Tag Archives: Music Box

The life and death of Franz Schubert

Nicolas Robles Badajoz, Spain   Figure 1. Pencil-on-paper caricature of singer Johann Michael Vogl (left) and composer Franz Schubert (right). The caption (in German) reads: Michael Vogl and Franz Schubert go out for battle and victory. Attributed to his friend, Franz von Schober – Original is in the Historic Museum of the City of Vienna. […]

Ode to baroque and other musical genres

George Christopher Ada, Michigan, United States   The Lute Player. Caravaggio. 1596. Wildenstein Collection. Via Wikimedia. Imagine a musical style that is emotionally evocative yet highly organized, thereby conferring structure to emotion; that gives artistic expression of the fusion of emotion and reason; that mimics biology at cellular through ecological levels through its organized complexity; […]

Hector Berlioz: from medical school to music conservatory

Michael Yafi Houston, Texas, United States   Portrait of Hector Berlioz. Gustave Courbet. 1850. Musée d’Orsay. Via Wikimedia Louis-Hector Berlioz (1803–1869) was born in La Côte-Saint-André, France. His father was a well-known physician in his hometown in the French Alps and wanted his son to follow in his footsteps. At the age of eighteen, Hector […]

Maria Callas—her inner voice revealed

Eelco Wijdicks Lea Dacy Rochester, Minnesota, United States   Cover: Prima Donna: The Psychology of Maria Callas. In Prima Donna: The Psychology of Maria Callas, Paul Wink convincingly concludes—based on largely secondary sources—that Maria Callas was not only a wildly ambitious operator who was not known for an emollient manner, but a prime example of […]

The finality in their voices II: physiology-defying violent opera death

Lea C. Dacy Eelco F. M. Wijdicks Rochester, Minnesota, United States   The title character in Werther bleeding profusely from a self-inflicted gunshot wound but still able to sing an extended aria, used with permission from Alamy. In a previous article, we reviewed the plausibility of opera deaths in wasting diseases such as that of […]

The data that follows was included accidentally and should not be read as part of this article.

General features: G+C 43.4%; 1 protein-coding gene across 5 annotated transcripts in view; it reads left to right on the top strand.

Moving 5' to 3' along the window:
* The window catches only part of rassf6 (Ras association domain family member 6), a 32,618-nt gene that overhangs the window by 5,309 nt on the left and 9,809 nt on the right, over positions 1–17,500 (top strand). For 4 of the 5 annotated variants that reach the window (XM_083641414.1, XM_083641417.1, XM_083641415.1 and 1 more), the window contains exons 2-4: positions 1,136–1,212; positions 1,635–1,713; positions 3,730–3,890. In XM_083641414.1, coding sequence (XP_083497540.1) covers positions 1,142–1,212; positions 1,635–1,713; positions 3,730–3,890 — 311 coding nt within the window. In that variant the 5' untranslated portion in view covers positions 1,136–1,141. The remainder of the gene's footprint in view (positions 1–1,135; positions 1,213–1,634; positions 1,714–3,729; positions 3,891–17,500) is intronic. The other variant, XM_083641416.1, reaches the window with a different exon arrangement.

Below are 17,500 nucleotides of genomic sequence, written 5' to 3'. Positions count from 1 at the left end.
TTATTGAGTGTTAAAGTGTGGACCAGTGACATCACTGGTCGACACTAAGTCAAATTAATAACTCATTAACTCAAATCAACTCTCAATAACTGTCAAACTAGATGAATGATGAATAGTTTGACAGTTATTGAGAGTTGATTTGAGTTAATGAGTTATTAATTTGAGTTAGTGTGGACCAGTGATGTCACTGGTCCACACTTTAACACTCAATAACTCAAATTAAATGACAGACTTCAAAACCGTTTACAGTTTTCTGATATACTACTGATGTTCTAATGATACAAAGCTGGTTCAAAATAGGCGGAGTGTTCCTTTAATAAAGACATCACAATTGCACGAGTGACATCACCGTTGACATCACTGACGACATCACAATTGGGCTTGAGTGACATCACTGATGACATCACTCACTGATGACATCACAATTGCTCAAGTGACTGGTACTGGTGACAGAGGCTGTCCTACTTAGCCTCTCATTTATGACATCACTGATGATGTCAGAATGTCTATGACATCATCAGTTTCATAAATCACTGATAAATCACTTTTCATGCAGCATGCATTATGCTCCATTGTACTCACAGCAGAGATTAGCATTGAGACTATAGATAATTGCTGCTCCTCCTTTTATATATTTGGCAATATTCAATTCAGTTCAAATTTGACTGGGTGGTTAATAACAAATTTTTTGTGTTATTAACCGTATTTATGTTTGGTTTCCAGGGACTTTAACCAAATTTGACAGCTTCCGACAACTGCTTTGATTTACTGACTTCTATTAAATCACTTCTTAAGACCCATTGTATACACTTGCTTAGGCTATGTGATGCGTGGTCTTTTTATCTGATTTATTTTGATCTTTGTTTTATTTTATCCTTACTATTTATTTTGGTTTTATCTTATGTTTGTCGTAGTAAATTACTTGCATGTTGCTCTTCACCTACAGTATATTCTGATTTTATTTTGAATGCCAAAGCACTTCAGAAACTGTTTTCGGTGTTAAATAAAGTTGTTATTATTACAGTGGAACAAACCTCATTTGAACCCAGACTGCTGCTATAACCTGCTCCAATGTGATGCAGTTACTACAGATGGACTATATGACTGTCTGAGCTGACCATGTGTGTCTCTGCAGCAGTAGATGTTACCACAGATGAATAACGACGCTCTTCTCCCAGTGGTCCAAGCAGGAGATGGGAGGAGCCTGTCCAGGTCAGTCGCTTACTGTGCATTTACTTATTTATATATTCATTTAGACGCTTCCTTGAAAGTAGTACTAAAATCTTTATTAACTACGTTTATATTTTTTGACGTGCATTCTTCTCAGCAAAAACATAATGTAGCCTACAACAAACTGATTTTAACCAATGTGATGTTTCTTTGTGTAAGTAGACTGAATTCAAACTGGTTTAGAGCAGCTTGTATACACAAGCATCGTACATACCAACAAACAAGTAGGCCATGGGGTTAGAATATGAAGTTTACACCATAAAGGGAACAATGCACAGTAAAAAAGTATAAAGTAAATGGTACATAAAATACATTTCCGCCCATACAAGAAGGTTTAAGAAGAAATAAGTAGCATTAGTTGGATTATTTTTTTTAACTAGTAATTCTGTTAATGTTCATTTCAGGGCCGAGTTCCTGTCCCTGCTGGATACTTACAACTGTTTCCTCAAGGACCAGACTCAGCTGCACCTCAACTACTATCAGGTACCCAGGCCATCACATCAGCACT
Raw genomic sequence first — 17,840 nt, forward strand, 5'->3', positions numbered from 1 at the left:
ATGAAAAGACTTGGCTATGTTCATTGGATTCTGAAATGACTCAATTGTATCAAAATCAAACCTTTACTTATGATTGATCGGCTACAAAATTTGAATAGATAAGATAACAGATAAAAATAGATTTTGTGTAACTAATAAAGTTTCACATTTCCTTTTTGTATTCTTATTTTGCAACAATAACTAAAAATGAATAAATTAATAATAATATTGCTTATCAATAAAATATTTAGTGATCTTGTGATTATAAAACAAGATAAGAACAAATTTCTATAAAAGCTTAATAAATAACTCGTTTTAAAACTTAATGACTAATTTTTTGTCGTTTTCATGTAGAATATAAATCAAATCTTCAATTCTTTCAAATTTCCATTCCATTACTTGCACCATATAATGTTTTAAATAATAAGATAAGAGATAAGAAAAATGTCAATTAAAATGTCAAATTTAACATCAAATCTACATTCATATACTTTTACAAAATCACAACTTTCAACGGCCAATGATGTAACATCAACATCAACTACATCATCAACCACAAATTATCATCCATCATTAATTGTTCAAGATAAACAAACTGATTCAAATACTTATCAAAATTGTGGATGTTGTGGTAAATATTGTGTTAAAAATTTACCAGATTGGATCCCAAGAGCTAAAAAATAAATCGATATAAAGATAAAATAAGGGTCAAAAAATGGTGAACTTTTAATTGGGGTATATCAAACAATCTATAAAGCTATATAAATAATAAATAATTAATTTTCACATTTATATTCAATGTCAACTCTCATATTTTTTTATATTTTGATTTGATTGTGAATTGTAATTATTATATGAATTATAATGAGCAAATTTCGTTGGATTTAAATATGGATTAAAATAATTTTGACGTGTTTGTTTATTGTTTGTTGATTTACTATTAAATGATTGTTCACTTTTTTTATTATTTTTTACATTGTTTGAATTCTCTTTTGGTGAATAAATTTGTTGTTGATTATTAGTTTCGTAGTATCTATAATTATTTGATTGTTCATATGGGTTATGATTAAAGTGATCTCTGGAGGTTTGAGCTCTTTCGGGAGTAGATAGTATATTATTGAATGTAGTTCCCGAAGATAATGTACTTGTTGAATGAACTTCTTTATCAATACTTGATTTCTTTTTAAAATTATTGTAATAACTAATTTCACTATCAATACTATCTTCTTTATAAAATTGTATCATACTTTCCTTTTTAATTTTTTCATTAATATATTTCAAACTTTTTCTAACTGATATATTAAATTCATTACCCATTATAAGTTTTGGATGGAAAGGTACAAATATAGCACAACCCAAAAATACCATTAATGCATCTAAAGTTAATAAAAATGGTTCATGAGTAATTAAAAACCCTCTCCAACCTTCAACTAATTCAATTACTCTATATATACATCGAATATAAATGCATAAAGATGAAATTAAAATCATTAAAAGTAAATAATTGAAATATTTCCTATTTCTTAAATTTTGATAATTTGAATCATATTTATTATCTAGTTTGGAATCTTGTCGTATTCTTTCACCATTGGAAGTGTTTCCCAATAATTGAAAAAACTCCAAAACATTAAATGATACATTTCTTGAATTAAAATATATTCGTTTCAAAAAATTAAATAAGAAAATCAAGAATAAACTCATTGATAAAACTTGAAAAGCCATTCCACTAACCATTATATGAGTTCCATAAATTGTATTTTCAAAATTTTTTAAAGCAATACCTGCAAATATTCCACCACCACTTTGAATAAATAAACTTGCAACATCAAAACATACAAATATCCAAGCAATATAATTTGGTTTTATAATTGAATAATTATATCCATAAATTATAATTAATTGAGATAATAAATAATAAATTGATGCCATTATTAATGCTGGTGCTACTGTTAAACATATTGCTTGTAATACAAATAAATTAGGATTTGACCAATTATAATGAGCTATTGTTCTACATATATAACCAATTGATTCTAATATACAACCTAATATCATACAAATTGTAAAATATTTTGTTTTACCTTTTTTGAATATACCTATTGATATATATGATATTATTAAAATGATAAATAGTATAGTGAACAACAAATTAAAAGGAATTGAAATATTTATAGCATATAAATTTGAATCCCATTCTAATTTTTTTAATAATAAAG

The finality in their voices: death, disease, and palliation in opera

Lea C. Dacy Eelco F. M. Wijdicks Rochester, Minnesota, United States   Figure 1: Violetta’s deathbed in La Traviata, from 2009 Glimmerglass Opera production directed by Sir Jonathan Miller. Photo by Richard Termine, used with his permission. I know she had tuberculosis! She was coughing her brains out . . . but still she kept […]

Ludwig van Beethoven: music and medicine

Michael Yafi Chaden Yafi Houston, Texas, United States   Beethoven home and surrounding area. Photos by Michael Yafi. December 2020 marked the 250th anniversary of the birth of Ludwig van Beethoven. The causes of the composer’s deafness and his death at the age of fifty-six have remained unknown, even after an autopsy carried out soon […]

Sergei Rachmaninoff: the dichotomy of life and music

Michael Yafi Chaden Yafi Houston, Texas, United States   Rachmaninoff. Photo by Bain News Service. between ca. 1915 and ca. 1920. Library of Congress Sergei Rachmaninoff (1873-1943), a Russian composer, was known for having very large hands. With a span that covered twelve white keys on the keyboard (the interval of a thirteenth), he could […]

Robert Schumann’s hand injury

James L. Franklin  Chicago, Illinois, United States   Robert and Clara Schumann. By Eduard Kaiser. 1847. Via Wikimedia  The death of the American pianist Leon Fleisher (1928–2020)1 whose brilliant career as a piano soloist was upended in his mid-thirties by the development of a crippling movement disorder affecting his right hand, brings to mind the composer […]

The two nightingales

Inga Lewenhaupt Einar Perman Stockholm, Sweden   Jenny Lind standing at a keyboard. Library of Congress, Bain Collection. Accessed via Wikimedia. Source Two remarkable women were born in the same year two centuries ago: Jenny Lind (1820-1887) and Florence Nightingale (1820-1910). Both became world famous, Jenny Lind for her beautiful singing voice, Florence Nightingale for […]